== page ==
Fruits as Source of Vitamins

Fruits as Source of Vitamins



Fruits are a source of many essential vitamins and nutrients, besides being loved for their delightful taste. They contain many important vitamins required for carrying out biochemical reactions crucial for human growth and development. Let’s find out some fruits exuberant with vitamins, which play a significant role in life-sustaining processes.

Vitamins in Fruits

Vitamin A
Orange, watermelon, blackberry, peach, kiwi and apple are some of the fruits rich in vitamin A. This vitamin plays a crucial role in cell reproduction and formation of hormones. It is also essential for the stimulation of immune system and improvement of vision and hair growth. Vitamin A also promotes proper growth and development of bones and teeth. Deficiency of this important vitamin can trigger diseases like, night blindness, dryness of skin, weak bone and teeth.

Vitamin B1
Vitamin B1, also known as thiamine, is found in banana, pear, lemon, raspberry, orange, mango, grapefruit and pineapple. However, most of the fruits are not rich in thiamine. Vitamin B1 is an important vitamin required in carbohydrate metabolism or conversion of carbohydrate into energy. It is also important for ensuring normal functioning of heart, nervous system and muscles. Deficiency of vitamin B1 causes a disease known as beriberi, the symptoms of which includes, tiredness, numbness of hands and feet, muscle pain, loss of appetite and vomiting. This disease can sometimes affect the cardiovascular and nervous system.

Vitamin B2
Vitamin B2 or riboflavin plays a significant role in the production of red blood cells, growth and development of body and reproduction. It can be found in kiwi, though most fruits are not substantial sources of vitamin B2. Riboflavin is also required in carbohydrate metabolism.

Vitamin B3
Vitamin B3 is found in banana, peach,watermelon, kiwi and cantaloupe, and is essential for the smooth operation of digestive and nervous systems. It is also important for a healthy skin and normal growth. Sufficient intake of vitamin B3 prevents the occurrence of the disease ‘pellagra’, which causes gastrointestinal disorders, dermatitis, mental confusion, insomnia and even dementia. Vitamin B3, known as niacin is also required in releasing energy from food, and for the proper functioning of over 50 enzymes.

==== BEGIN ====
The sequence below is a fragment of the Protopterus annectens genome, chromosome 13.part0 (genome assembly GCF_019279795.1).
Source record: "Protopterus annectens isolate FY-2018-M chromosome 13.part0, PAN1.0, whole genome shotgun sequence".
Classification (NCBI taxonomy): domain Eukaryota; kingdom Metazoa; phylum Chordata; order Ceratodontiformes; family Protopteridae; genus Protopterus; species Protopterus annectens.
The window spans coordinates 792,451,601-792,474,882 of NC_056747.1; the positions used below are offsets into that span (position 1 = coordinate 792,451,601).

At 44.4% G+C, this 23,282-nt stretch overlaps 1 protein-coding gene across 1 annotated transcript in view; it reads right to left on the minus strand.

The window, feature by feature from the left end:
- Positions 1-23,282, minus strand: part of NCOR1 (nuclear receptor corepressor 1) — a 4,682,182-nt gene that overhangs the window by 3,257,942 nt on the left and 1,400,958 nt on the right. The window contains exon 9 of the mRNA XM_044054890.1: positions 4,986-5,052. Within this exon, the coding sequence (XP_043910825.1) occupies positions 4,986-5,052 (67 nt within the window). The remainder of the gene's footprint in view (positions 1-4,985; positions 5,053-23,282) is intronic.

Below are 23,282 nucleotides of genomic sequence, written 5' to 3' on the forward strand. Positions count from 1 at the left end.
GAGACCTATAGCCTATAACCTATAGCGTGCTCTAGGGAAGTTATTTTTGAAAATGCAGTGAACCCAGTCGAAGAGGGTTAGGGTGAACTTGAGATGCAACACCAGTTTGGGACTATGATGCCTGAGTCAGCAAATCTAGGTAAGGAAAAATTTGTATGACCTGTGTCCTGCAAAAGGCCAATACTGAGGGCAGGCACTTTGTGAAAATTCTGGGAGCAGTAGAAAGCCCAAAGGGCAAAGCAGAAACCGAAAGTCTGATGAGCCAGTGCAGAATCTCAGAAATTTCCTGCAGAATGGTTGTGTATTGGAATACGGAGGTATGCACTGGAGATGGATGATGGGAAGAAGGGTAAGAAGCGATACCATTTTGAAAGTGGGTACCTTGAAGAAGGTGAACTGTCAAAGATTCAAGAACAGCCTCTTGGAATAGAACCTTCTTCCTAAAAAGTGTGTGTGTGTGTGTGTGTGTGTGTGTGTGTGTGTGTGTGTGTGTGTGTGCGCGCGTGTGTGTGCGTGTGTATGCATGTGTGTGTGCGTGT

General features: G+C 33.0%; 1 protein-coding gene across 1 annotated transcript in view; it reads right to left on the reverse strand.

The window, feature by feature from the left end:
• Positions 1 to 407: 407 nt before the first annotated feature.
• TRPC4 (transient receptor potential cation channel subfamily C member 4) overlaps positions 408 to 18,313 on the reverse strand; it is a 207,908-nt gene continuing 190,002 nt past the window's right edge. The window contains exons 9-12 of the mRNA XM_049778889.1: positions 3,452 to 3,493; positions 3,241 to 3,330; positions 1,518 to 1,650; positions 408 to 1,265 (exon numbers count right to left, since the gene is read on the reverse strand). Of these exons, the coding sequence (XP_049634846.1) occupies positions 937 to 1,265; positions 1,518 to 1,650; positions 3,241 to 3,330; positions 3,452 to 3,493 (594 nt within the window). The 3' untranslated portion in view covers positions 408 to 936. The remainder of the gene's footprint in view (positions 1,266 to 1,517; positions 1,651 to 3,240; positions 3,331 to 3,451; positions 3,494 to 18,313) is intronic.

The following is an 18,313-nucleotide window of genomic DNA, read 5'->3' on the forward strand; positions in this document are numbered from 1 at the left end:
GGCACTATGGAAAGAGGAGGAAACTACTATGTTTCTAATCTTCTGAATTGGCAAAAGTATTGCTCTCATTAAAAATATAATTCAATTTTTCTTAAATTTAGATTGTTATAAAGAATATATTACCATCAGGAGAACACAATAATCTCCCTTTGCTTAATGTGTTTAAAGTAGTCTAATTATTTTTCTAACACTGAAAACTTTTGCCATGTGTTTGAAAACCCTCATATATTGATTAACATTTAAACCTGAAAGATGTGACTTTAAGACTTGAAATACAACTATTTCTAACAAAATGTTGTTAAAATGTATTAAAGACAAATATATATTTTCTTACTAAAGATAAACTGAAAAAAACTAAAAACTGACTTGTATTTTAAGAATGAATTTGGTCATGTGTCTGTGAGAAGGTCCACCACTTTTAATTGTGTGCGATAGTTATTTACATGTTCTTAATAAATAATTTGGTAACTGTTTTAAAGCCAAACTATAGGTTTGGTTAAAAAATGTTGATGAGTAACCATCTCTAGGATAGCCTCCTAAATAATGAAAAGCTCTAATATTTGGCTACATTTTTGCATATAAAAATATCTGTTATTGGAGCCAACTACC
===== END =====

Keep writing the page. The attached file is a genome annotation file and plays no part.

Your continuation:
Vitamin B5
Vitamin B5, known as pantothenic acid is essential for food metabolism (releasing energy from food), and is found in orange and banana. It is also required in production of cholesterol, which facilitates the manufacture of vitamin D and steroid hormones. It ensures the proper use of other vitamins by human body and a healthy digestive system.

Vitamin B6
Pyridoxine or vitamin B6 plays a very crucial role in the metabolism of carbohydrate, fat and protein. It helps in the production of antibodies, and thereby plays an important role in proper functioning of the immune system. It is also required for the production of red blood cells and smooth operation of the nervous system. Vitamin B6 is mainly found in banana, and watermelon. Its deficiency may result in nausea, irritability, insomnia, dermatitis, asthma and allergies.

Vitamin B9
Vitamin B9 includes both folic acid and folate. Folic acid is required for cell growth and proper development of embryo and hence its sufficient intake is very important during pregnancy. Folate is important for production of red blood cells, DNA and constituent parts of the nervous system. Strawberry, blackberry, kiwi, orange and banana are significant sources of vitamin B9.

Vitamin C
This vitamin is abundantly found in apple, banana, pear, orange, lemon, plum, strawberry, raspberry, blackberry, grapes, mango and watermelon. Vitamin C or ascorbic acid is an antioxidant, i.e., it prevents the oxidization of free radicals, and thereby protects the tissues and cells from damaging. It is important for the formation of collagen, cartilage, blood vessels and muscles. It also facilitates the absorption of iron and reduces the risk of cardiovascular diseases and cancer. Poor intake of vitamin C can cause scurvy, symptoms of which includes spongy bleeding gums, loss of weight, irritability and wounds that cannot be cured easily.

Vitamin E
Vitamin E is also an antioxidant that protects body tissues and cells from possible damages triggered by the free radicals. It also assists in the formation of red blood cells, blood circulation and protection of cell membrane. Vitamin E is also essential for the proper utilization of vitamin K.

Fruits contain vitamins required for vital biochemical reactions. The deficiency of these vitamins could lead to occurrence of various diseases. Vitamins reduces the risk of fatal diseases by defending the body against harmful free radicals. Besides, fruits are also rich in minerals and fibers, and therefore, including sufficient amounts of them in your diet would immensely help you in leading a long and healthy life. By Chandramita Bora 


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